The risk of HIV among women after acquiring a sexually transmitted infection (STI) and considerations for their use of PrEP

Danielle GiliauskasCo-infections, News, PrEP, Prevention, Rapid Responses, Slider, Women*

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Questions

  • What is the current evidence among women in high-income countries regarding HIV risk after acquiring a sexually transmitted infection (STI)?
  • What does the evidence state regarding the use of pre-exposure prophylaxis (PrEP) to prevent HIV among women who have acquired an STI?

 Key take-home messages

  • A recent study in the U.S. found that most women who were diagnosed with HIV did not have a reported STI in the past (1). Another U.S. study found that women with an STI represented a small fraction of women who acquired HIV (2).
  • Nevertheless, guidelines in high-income countries have recommendations for the use of PrEP among women, some of which refer to a recent bacterial STI as an indicator for PrEP (3–5).
  • There are no clinical trials on the use of PrEP among heterosexual populations in high-income countries (3) and more research is needed in order to estimate accurate HIV risks for various populations, behaviours, and types of STIs (6).

The issue and why it’s important

According to national HIV estimates, in 2018 women represented almost a third (29.3%; n=748) of new HIV infections in Canada (7). This is compared to an estimate of 22.2% (n=436) in 2014 (8, 9). The Canadian Guidelines on Sexually Transmitted Infections state that having a sexually transmitted infection (STI) (such as syphilis, genital herpes, chlamydia, gonorrhea, or trichomoniasis) can increase an individual’s risk of acquiring HIV (10). However, more research is needed in order to estimate accurate risks for various populations, behaviours, and types of STIs (6).
Since 2010, there have been six randomized controlled trials (RCTs) focusing on the use of PrEP among different populations, including heterosexual men and women in African countries (11, 12), people who inject drugs in Thailand (13), and men who have sex with men (14–16). Each of these RCTs found PrEP to be effective in reducing the risk of HIV among the populations studied (11–17). Though none of these RCTs have focused on women in high-income countries, studies in the U.S. have prospectively followed women to see how many acquired HIV, with lower than expected transmission rates (2, 18, 19). The use of PrEP has been recommended in a guideline from the CDC for individuals at risk, including heterosexual women with a recent gonorrhea or syphilis infection (4).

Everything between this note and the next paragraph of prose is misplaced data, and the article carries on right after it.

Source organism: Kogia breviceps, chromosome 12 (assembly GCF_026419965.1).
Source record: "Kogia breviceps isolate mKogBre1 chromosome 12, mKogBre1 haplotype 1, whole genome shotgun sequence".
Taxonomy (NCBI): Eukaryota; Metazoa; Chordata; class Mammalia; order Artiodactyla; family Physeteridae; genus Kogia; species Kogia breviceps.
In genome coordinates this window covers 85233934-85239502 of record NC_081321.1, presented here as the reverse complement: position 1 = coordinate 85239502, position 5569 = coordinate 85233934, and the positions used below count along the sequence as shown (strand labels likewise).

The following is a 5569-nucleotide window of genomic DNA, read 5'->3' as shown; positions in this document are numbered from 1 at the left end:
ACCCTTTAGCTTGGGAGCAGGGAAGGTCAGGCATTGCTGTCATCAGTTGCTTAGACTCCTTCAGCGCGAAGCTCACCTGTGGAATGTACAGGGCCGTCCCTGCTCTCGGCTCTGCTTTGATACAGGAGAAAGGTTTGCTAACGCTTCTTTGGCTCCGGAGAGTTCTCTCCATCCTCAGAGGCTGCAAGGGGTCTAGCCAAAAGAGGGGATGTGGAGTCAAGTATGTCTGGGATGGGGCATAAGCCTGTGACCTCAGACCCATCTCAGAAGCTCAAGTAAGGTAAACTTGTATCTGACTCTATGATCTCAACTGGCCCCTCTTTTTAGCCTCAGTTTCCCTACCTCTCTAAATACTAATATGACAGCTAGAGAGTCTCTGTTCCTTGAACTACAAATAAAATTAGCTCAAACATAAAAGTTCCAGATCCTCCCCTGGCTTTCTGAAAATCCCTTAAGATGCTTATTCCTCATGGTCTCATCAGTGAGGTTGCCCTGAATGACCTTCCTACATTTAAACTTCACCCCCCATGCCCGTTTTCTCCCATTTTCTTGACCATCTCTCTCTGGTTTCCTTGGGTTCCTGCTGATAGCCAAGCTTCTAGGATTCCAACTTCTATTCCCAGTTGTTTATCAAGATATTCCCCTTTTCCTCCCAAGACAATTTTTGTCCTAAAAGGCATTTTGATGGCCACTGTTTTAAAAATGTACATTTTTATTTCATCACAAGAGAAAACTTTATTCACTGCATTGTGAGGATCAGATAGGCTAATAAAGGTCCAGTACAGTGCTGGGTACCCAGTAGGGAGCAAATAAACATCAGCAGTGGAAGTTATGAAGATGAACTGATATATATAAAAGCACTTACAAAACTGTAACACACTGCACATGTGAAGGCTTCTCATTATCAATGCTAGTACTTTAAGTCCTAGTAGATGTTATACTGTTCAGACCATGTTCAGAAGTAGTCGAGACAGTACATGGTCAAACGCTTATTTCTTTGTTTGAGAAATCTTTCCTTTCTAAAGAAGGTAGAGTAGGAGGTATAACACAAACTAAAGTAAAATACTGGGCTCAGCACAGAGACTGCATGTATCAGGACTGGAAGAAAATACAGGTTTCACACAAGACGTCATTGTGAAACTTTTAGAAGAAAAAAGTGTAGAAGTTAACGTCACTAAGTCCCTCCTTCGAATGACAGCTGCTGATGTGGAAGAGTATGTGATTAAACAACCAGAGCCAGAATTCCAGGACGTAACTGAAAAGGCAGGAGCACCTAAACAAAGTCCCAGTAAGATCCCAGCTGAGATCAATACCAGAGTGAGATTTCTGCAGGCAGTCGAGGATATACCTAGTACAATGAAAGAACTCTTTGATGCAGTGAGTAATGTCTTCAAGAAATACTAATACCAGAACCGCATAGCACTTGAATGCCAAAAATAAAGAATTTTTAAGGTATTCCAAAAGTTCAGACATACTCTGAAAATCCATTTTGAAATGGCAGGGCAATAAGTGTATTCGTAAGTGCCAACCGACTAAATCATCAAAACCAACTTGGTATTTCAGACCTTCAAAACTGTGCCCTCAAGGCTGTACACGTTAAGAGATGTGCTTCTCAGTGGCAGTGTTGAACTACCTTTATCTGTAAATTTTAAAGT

This review identifies the extent to which STIs are predictive of HIV risk among women in high-income countries and explores the merit of PrEP among women with an STI.

What we found

Guidelines for the use of PrEP among women with an STI

Guidelines in high-income countries have recommendations for the use of PrEP among heterosexual women (refer to Table 1) (3–5). Canadian guidelines (updated in 2018) recommend PrEP for men who have sex with men that have been diagnosed with syphilis or a rectal bacterial STI, but does not specify recommendations for PrEP among women who have had a recent STI (5).